Attn Clinic/Doctors office nurses! - Page 5Register Today!
- Aug 11, '12 by AP0525I am confused as to why Factorviia is saying physicians don't hold a doctorate.
My husband is an Internal Medicine physician by occupation (and refers to himself as a physician, to distinguish himself from all of the other people who call themselves "doctors.") He is a D.O. not an M.D.
His degree is (and medical school diploma reads): "Doctor of Osteopathic Medicine" Furthermore, he has completed 8 years of schooling, plus a 3 year residency, So how do you figure he has no right to say he is a doctor?
- Aug 11, '12 by hey_suzThis is the type of red herring tangent that always seems to occur in the APN fora. Weird to see it here too...
But, calling MDs and DOs doctors does not mislead the public- those titles imply "medical school," "rigorous training," "residency." Calling medical assistants "nurses" is indeed misleading because that implies nursing school, RN or LPN clinicals, nursing licensure, and answering to the BON, rather than the technical training that MAs receive.
- Sep 16, '12 by Sally NowUntil there's a lawsuit it probably won't get the top of mind awareness it needs. Continue to address/introduce RN/LVN as nurse and MA as Medical Assistant. My ID goes into a red-bordered plastic cover that says RN. Maybe LVNs could be green, and MAs another color. In any event, it's a continual education process, so unless a formal policy comes out...and yes, it irritates me!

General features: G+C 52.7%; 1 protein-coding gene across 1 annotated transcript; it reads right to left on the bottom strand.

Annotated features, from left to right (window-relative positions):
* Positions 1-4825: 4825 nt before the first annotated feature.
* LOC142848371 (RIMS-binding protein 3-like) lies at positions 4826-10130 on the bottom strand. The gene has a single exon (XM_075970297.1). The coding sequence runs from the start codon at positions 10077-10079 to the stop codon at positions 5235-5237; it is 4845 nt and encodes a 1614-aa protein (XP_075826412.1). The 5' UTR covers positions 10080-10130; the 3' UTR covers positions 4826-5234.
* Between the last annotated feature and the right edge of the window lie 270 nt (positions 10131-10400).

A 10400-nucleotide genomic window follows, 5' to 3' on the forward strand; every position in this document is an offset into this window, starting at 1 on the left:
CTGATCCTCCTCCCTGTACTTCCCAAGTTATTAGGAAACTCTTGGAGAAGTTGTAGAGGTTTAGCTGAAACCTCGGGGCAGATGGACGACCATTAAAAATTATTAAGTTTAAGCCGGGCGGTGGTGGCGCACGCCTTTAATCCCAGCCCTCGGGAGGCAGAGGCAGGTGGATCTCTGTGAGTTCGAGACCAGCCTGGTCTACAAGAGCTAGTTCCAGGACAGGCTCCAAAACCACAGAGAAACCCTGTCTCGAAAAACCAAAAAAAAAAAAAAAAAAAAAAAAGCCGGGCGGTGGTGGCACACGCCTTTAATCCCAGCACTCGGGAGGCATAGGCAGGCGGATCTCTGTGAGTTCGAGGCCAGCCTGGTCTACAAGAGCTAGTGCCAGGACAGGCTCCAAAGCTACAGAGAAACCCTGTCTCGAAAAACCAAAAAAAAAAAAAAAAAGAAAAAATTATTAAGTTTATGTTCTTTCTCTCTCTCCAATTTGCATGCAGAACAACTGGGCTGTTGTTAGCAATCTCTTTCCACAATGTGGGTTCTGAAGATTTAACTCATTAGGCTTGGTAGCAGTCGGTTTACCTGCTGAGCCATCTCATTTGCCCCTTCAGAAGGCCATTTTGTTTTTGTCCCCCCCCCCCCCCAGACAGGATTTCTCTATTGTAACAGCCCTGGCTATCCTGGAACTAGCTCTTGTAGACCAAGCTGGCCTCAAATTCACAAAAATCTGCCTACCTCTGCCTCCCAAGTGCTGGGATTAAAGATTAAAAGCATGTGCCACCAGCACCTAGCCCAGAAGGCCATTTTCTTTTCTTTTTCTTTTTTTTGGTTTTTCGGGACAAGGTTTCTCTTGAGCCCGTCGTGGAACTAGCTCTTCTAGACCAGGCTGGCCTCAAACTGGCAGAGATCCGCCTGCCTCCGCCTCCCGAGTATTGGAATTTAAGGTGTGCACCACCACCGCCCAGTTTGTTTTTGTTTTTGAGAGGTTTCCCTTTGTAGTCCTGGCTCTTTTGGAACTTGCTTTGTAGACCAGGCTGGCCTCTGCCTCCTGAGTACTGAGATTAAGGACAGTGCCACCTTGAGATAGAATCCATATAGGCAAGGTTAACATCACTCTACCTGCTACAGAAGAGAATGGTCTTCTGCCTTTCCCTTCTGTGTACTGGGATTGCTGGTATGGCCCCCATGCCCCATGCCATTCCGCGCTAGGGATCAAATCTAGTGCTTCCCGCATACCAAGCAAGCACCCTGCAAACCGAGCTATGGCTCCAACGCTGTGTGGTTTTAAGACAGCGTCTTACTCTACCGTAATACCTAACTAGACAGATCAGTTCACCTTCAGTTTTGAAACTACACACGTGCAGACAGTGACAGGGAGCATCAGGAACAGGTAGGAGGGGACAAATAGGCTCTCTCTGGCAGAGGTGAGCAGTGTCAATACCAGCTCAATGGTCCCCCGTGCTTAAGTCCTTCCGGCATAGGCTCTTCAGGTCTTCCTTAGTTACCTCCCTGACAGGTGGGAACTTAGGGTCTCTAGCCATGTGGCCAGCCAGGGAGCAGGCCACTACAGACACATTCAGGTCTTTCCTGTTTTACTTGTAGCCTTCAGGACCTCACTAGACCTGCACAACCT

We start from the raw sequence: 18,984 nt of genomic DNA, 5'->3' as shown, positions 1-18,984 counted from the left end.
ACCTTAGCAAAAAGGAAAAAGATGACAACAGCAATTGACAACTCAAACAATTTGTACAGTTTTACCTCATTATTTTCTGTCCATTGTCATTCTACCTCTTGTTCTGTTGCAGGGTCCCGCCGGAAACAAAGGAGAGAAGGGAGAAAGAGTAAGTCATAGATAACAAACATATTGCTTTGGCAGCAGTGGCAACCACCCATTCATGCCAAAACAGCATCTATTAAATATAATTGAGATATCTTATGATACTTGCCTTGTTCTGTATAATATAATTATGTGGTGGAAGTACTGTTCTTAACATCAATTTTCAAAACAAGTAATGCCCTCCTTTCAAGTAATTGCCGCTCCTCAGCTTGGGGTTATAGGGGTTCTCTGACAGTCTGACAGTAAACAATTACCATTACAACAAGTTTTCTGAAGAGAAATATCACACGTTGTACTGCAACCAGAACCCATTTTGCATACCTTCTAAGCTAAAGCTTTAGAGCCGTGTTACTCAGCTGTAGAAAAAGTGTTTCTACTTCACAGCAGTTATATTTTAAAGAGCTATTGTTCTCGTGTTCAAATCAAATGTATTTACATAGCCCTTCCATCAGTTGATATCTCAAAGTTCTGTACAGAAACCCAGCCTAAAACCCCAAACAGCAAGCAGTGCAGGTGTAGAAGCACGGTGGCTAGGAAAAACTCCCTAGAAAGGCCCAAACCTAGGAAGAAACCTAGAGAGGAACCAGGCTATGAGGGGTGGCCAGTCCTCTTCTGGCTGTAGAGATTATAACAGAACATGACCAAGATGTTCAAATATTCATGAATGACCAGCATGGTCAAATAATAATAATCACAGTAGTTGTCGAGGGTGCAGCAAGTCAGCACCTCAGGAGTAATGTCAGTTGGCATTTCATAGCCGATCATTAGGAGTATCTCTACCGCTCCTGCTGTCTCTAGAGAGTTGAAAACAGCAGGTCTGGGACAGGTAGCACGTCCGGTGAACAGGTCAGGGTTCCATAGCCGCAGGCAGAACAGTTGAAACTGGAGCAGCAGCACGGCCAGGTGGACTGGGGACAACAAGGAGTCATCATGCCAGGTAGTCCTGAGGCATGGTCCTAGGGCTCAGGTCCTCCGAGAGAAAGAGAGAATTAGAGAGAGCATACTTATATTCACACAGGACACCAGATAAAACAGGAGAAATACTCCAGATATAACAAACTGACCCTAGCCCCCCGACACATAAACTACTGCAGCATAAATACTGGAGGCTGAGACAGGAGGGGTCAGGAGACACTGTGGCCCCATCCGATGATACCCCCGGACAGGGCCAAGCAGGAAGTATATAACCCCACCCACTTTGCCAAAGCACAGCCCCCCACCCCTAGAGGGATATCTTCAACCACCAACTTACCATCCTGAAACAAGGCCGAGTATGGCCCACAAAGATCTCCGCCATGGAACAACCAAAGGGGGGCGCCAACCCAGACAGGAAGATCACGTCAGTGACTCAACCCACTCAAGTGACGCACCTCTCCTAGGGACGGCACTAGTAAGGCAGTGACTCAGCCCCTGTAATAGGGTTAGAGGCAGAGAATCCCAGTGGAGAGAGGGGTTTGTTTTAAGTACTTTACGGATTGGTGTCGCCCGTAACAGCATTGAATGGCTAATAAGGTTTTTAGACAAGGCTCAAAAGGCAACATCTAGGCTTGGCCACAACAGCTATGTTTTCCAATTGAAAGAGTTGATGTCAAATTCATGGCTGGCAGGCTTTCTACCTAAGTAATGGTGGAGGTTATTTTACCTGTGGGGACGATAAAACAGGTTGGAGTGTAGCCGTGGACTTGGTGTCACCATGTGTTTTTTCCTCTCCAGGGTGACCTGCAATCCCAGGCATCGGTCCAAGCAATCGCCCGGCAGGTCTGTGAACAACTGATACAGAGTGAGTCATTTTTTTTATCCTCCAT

- Sep 16, '12 by HippyDippyLPNIn the clinic I am at right now, we have name tags. There are two RN's, I am the only LPN, and the rest are MA's. Although we do have nurse visits which the MA's also perform. I have never heard the MA's call themselves nurses at this clinic but like others said patients just assume. The MA's do everything us nurses do. When we call patients we say just say hello this is Jane Doe calling with Dr. Black's office not just a general this is the nurse with Dr. Black's office of if there is every any confusion/concern the patient has the name of the staff member they talked to.
My previous job was awful about calling the MA's nurses though, the MA's refered to themselves as nurses. They would do phone triage and actually call patients saying Hi this is the nurse. They even had their occupations on FB listed as nurse. Most of them werent even registered, they just had the schooling. The supervisor called them nurses even. It kinda annoyed me then but mostly because that place was a train wreck anyways.
- Nov 12, '12 by mama2This drives me crazy where I work now...I tried correcting people in the beginning, but realized quickly that it was a losing battle. No one in the office wears their name badge except for me. *shrug* I guess I'm going to have to learn to get over it.
- Nov 13, '12 by Danielle LungrenI work in both an acute care hospital and a clinic. At the hospital we have red badges that say RN on them. I also wear the red badge at the clinic to let the patient's know when they see me and I am seeing patients in the clinic that they are being seen by a registered nurse. It's also educating the public about the differences between an MA and RN and the role we have in the clinic setting.